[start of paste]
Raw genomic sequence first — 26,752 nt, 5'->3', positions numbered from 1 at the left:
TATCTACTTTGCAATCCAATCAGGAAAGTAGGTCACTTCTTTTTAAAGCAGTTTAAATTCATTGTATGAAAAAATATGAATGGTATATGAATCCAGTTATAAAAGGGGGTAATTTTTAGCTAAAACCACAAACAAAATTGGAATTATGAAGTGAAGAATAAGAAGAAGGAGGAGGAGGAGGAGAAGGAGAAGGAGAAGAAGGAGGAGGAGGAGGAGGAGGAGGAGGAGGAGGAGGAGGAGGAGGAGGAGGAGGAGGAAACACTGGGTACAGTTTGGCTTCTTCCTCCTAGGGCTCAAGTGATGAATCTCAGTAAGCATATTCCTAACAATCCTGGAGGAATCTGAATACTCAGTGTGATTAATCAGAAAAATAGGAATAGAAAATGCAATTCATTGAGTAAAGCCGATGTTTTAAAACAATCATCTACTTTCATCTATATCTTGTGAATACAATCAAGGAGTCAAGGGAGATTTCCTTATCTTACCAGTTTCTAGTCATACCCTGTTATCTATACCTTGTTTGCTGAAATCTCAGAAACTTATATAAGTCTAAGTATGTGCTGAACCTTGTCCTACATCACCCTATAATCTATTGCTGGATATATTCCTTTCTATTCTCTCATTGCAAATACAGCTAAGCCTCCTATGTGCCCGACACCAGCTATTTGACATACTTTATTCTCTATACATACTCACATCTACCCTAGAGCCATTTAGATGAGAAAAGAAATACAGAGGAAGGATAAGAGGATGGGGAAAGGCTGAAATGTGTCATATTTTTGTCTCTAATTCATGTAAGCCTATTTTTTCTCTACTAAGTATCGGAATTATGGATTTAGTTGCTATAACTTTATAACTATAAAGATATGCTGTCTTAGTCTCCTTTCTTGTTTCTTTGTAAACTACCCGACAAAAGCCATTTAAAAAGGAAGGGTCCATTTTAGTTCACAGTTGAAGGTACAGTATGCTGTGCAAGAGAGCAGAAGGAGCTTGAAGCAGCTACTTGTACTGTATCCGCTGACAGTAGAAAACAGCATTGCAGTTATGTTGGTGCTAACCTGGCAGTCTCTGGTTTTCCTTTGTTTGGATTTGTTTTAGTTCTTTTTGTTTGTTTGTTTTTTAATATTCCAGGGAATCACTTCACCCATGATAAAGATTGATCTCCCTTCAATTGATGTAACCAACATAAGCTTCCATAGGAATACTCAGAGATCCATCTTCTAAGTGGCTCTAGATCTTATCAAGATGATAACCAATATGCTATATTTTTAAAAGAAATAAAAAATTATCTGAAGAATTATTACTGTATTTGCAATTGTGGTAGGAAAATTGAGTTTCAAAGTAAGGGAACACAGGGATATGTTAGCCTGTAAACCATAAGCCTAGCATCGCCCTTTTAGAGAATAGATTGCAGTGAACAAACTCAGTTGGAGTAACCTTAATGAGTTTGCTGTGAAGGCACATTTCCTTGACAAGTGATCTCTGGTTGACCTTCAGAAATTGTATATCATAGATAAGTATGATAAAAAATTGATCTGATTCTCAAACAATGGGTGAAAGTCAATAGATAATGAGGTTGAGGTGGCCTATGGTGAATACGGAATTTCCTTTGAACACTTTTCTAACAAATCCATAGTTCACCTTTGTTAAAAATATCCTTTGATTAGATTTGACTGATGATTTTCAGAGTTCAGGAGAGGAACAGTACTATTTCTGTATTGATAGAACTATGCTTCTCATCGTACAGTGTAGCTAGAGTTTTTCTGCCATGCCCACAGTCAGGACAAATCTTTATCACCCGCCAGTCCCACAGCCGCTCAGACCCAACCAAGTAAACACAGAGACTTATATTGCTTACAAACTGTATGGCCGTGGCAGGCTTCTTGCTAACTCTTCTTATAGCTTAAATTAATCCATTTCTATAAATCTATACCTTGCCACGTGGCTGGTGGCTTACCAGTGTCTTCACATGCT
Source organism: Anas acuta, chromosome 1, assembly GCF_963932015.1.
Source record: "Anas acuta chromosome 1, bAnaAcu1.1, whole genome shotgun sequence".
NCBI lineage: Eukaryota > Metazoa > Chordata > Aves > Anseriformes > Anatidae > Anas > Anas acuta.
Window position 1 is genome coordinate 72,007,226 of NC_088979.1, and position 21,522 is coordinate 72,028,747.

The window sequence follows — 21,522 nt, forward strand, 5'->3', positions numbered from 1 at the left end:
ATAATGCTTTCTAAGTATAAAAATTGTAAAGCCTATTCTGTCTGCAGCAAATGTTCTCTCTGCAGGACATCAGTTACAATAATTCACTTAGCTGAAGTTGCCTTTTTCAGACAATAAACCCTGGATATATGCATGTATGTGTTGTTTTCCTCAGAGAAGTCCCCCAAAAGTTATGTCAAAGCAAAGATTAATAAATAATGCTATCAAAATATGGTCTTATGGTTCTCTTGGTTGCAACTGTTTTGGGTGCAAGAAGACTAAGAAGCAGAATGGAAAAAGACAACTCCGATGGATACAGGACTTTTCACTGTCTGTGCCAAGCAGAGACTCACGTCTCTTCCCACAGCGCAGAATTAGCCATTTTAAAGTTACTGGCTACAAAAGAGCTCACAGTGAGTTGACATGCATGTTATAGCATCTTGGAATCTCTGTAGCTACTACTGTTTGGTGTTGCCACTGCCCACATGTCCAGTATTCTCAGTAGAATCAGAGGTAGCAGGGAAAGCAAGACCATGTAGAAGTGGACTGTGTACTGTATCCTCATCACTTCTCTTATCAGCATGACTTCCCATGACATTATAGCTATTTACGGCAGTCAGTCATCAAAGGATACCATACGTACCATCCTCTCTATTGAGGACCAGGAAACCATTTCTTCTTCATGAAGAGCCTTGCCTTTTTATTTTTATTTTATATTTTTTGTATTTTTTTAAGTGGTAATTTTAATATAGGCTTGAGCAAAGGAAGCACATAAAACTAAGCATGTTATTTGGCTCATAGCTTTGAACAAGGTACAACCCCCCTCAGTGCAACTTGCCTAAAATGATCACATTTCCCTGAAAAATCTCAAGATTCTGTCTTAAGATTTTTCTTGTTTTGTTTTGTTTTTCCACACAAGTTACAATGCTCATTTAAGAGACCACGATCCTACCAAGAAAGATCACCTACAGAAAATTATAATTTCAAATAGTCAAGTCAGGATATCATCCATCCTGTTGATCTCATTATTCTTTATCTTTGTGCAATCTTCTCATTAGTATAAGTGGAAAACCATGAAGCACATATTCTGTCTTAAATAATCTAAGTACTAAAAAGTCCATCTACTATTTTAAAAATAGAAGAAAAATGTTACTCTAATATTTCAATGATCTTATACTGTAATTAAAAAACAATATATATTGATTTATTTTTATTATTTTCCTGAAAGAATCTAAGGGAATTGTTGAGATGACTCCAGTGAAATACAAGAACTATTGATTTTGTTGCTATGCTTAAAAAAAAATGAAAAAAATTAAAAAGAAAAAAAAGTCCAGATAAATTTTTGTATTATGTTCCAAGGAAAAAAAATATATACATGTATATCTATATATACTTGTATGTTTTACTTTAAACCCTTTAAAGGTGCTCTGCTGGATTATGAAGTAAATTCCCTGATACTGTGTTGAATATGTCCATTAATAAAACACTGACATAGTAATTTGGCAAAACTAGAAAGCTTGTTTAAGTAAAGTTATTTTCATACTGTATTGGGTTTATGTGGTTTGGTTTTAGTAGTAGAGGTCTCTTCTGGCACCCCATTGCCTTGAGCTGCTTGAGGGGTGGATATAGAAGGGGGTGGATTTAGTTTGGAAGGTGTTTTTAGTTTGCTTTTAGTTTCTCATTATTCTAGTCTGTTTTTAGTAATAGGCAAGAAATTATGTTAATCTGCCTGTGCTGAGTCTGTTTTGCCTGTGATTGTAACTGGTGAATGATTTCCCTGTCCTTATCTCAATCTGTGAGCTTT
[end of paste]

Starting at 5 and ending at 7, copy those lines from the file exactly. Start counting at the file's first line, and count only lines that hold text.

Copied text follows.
NCBI lineage: Eukaryota > Metazoa > Chordata > Aves > Anseriformes > Anatidae > Anas > Anas acuta.
Window position 1 is genome coordinate 72,007,226 of NC_088979.1, and position 21,522 is coordinate 72,028,747.

The window sequence follows — 21,522 nt, forward strand, 5'->3', positions numbered from 1 at the left end: